New York workers’ compensation reform confusing to medical providers
Since 2007, New York state has significantly reformed its workers’ compensation laws that govern the provision of medical treatment to injured employees. Physicians and other medical professionals who treat patients with work-related injuries and illnesses are required to interpret and comply with intricate regulations and guidelines.
The Medical Treatment Guidelines
Starting on December 1, 2010, the Medical Treatment Guidelines, known as the MTGs, took effect, which made major changes to previous law concerning work-related injury and disease:
- For work-related medical problems concerning the mid and low back, shoulder, neck, knee and, as of March 1, 2013, also carpel tunnel syndrome, the MTGs establish detailed testing, medication, therapy and other treatment recommendations that treating medical professionals are mandated to follow.
- As long as medical treatment of problems in these body systems complies with the MTGs, no preauthorization by the insurance company or the New York State Workers’ Compensation Board is required. Previously, all treatment costing more than $1,000 required insurer preauthorization; that requirement now only applies to treatment concerning body systems or problems other than the five covered by the MTGs.
- Even within the five body systems covered by the MTGs, nine particular procedures always require preauthorization, as does any proposed repeat of a previous surgery that was not completely successful.
- Doctors are not required to follow the MTGs in the delivery of emergency treatment.
- With most insurance carriers, medical providers have the option of requesting optional preauthorization even if the proposed treatment seems to fall within the MTGs.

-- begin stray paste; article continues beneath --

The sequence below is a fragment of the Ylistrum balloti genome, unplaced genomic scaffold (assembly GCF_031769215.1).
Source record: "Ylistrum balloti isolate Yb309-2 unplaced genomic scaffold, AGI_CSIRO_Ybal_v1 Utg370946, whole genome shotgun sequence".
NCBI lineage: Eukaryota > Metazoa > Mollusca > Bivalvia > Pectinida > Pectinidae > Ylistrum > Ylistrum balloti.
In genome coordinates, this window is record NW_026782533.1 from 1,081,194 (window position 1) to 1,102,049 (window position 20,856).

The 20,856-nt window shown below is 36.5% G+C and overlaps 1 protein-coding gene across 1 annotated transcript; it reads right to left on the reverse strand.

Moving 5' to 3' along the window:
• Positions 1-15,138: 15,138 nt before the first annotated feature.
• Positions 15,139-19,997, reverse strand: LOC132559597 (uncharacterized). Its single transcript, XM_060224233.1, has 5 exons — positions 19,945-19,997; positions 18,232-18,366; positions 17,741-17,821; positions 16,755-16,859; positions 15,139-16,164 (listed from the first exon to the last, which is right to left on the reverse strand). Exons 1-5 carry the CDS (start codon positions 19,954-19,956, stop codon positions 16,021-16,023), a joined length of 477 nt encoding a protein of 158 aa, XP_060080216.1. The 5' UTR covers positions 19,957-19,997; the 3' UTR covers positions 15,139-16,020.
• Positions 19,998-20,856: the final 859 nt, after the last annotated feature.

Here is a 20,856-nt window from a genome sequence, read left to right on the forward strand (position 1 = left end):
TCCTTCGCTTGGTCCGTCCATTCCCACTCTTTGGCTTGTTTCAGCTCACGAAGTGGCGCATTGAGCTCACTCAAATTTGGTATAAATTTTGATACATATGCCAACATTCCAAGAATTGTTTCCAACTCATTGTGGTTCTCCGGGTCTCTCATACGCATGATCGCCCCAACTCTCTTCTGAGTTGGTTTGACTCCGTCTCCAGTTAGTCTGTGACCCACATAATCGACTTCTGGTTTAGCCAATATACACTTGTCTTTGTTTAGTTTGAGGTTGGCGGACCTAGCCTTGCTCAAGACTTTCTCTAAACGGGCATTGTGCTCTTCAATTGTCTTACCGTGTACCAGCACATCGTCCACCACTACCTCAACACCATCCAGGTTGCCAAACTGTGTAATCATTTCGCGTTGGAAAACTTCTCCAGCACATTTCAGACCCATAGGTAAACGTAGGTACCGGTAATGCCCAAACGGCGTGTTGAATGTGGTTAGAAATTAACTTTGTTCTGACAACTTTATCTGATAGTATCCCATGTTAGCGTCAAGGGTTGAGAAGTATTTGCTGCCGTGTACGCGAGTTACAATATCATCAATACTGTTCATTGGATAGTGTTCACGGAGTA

- When a doctor believes an injured employee needs treatment that departs from that dictated by the MTGs, a variance may be formally requested of the insurer.
- Particularly controversial is the regulation of “ongoing maintenance care programs” like physical or occupational therapy under the workers’ comp law. Basically, the treatment is only allowed if the patient has improved as much as possible and has permanent disability, chronic pain and will lose function without it. Such treatment is limited to ten times per year per affected body part.
The MTGs were meant to promote objective healing and the ability to return to work by standardizing medical care within the affected body systems, which concern a large portion of all workers’ comp claims, and to save costs and speed proper recovery, according to the New York State Workers’ Compensation Board.
Interestingly, the Board says on its website that if treatment is not within the MTGs and a variance is not obtained, the treatment may not be provided at no charge by the doctor, nor can the patient receive it and pay privately outside the workers’ compensation system.
The law sets out complex review and appeal procedures before the Board for denied authorization and variance requests.
Seek legal advice
This article only scratches the surface of the new MTGs and other changes to the New York workers’ comp medical care delivery system. Unfortunately, medical treatment has become so complex in workers’ comp cases that both injured workers and their medical providers are sometimes confused about how to proceed under the new laws. While the changes were supposed to make things administratively easier, that is not always the result in practice.
Any injured worker who faces problems getting appropriate medical treatment should discuss it with an experienced New York workers’ compensation attorney to better understand the law and determine whether an appeal or review is available, or whether any lawsuit options exist.